Texas Motor Speedway President Eddie Gossage speaks during the news conference for the unveiling of “Big Hoss” HD video board on March 19, 2014. (Photo by Gary Miller/Getty Images for Texas Motor Speedway)

“I don’t know who said a good thing about this place” when it opened, cracked Gossage, noting he “spent tens of thousands of dollars in therapy trying to forget it.” Other topics:

–The moment he couldn’t tell if Jeff or Ward Burton won the first race;

–How Dale Earnhardt Jr.’s opinion changed Texas’ surface;

–The impact of the new lower downforce package;

–Gossage’s case for 500-mile races;

–The impact of the absence of Jeff Gordon and Tony Stewart on ticket sales, and why Gossage is optimistic about the future stars of NASCAR.

You can listen to the podcast by clicking below or download and subscribe to it on iTunes by clicking here. The free subscription will provide automatic downloads of new episodes to your smartphone.  It also is available on Stitcher by clicking here.

 

Jordan Anderson in fiery crash in Talladega Truck race

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NASCAR Camping World Truck Series driver Jordan Anderson was airlifted to an area hospital after being involved in a fiery crash during Saturday’s race at Talladega Superspeedway.

Anderson’s car caught fire in the middle of a pack of drafting trucks. Flames burst from three areas around the truck as Anderson tried to slow the vehicle and move onto the track apron. The truck hit the inside wall. Anderson climbed from the vehicle in a cloud of smoke as it came to a stop.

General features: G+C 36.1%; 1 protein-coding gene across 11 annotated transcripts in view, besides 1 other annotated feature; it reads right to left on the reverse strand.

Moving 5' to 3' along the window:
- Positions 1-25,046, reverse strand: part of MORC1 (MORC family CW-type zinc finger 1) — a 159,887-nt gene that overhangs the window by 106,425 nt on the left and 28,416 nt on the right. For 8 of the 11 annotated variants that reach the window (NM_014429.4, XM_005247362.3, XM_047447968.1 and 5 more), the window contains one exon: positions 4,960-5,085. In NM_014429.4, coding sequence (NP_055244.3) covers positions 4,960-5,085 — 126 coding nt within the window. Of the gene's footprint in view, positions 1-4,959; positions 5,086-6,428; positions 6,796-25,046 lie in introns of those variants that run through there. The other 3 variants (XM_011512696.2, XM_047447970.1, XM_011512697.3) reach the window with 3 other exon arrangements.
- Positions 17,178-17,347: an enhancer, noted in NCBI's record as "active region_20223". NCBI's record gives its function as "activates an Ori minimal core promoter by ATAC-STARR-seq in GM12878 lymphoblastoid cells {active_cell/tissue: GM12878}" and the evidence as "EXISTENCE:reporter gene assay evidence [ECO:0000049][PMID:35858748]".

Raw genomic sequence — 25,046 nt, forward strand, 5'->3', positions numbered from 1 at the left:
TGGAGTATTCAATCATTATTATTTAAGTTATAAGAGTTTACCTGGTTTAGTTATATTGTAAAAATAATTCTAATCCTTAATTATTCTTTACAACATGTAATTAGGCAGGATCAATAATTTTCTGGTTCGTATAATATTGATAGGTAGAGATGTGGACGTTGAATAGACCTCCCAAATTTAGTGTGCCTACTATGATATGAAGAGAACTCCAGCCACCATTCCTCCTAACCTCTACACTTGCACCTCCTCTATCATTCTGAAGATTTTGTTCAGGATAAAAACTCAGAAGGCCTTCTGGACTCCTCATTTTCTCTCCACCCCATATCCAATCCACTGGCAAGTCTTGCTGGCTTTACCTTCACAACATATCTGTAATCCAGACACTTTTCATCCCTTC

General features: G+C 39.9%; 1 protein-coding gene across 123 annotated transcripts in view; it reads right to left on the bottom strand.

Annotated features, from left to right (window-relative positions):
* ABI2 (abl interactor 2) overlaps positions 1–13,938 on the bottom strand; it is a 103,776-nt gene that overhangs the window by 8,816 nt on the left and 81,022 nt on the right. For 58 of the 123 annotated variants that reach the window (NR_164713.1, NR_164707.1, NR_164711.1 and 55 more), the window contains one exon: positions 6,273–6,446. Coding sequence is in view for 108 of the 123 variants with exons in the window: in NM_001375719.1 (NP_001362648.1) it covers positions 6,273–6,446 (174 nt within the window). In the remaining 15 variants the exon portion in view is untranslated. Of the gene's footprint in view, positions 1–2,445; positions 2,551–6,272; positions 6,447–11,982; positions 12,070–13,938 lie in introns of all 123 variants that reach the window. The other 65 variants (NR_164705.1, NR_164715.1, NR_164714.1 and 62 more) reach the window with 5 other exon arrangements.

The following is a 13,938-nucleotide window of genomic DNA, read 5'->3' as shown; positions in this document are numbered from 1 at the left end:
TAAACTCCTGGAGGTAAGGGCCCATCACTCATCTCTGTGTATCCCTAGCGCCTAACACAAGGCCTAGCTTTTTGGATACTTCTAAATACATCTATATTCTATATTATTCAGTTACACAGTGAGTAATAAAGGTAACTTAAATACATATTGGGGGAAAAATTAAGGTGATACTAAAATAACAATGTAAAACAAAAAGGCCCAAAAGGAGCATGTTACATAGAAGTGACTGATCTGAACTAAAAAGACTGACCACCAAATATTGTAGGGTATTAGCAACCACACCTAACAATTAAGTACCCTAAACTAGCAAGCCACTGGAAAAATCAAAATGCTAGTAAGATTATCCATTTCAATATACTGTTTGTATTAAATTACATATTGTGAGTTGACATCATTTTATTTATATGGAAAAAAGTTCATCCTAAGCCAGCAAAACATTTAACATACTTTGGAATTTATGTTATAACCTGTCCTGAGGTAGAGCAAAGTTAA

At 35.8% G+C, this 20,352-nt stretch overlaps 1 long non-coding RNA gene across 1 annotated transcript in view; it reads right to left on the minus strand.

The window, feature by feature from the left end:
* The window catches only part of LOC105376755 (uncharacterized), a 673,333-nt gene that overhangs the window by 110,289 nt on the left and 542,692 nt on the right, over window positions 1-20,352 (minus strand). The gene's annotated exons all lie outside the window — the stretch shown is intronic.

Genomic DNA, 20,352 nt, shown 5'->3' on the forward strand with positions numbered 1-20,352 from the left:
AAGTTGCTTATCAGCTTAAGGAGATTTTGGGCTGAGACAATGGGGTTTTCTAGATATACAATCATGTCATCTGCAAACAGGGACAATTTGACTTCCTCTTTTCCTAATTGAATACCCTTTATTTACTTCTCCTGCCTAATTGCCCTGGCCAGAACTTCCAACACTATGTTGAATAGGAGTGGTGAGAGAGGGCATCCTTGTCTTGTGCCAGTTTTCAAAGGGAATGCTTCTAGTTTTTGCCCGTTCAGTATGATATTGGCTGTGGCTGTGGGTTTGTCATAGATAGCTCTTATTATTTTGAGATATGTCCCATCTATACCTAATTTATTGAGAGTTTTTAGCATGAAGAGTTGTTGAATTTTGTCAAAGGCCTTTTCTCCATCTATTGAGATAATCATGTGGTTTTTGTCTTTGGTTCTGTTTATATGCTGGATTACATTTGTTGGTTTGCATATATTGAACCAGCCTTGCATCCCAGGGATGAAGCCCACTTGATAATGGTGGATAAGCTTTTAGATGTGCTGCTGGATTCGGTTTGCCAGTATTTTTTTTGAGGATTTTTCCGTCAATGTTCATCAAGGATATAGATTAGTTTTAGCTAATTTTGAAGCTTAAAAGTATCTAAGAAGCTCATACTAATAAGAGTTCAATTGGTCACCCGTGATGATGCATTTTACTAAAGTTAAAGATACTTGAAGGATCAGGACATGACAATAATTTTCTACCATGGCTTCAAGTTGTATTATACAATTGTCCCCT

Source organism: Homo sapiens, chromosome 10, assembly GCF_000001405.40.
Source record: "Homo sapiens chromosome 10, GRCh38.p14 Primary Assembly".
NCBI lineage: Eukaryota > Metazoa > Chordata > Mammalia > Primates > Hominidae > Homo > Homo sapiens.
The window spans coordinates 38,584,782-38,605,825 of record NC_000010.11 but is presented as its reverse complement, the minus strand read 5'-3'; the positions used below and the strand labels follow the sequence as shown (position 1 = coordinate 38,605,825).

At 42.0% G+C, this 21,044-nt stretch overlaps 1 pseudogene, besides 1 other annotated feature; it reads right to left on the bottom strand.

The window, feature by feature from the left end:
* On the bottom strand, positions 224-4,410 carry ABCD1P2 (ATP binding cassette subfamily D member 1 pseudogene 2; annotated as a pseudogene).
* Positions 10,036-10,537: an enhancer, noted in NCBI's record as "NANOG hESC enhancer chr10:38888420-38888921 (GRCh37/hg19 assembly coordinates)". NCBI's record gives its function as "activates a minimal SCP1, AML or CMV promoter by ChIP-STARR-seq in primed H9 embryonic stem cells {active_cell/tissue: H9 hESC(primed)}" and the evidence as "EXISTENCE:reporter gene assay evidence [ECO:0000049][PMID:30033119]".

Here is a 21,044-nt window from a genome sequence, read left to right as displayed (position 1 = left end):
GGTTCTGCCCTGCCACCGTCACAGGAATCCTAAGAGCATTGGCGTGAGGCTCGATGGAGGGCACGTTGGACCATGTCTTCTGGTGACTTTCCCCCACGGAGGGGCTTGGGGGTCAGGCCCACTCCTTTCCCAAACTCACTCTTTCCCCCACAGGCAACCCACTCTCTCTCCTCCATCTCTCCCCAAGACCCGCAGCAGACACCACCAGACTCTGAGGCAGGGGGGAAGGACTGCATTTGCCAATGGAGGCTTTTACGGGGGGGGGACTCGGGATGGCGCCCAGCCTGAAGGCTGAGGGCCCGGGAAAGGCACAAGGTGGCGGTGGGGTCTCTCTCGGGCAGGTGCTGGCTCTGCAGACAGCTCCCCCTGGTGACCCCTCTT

Anderson, 31 and a resident of Forest Acres, S.C., was transported to the infield medical center before being airlifted. NASCAR confirmed Anderson’s trip to the hospital.

Fox Sports reported that a team member said Anderson had burns.

Anderson is a part-time driver in the Truck Series. He has a top finish of 14th this season.

Starting lineup for Talladega Cup race: Christopher Bell wins pole

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Six playoff drivers will start in the top 10 for Sunday’s 500-mile NASCAR Cup Series playoff race at Talladega Superspeedway.

Christopher Bell won the pole for the race Saturday with a speed of 180.591 miles per hour. He was followed by Kyle Larson, Denny Hamlin, Aric Almirola and Chase Briscoe.

MORE: Talladega Cup starting lineup

MORE: Talladega Cup qualifying results

Playoff drivers starting in the top 10 are Bell, Larson, Hamlin, Briscoe, Ross Chastain (sixth) and William Byron (ninth).

Noah Gragson, who qualified seventh, is replacing Alex Bowman, who is sitting out the race with concussion-like symptoms.

Ryan Blaney, starting 19th, is the lowest playoff driver on the starting grid.

 

Christopher Bell wins Cup Series pole at Talladega Superspeedway

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Playoff driver Christopher Bell won the pole position Saturday for Sunday’s 500-mile NASCAR Cup Series race at Talladega Superspeedway in Alabama.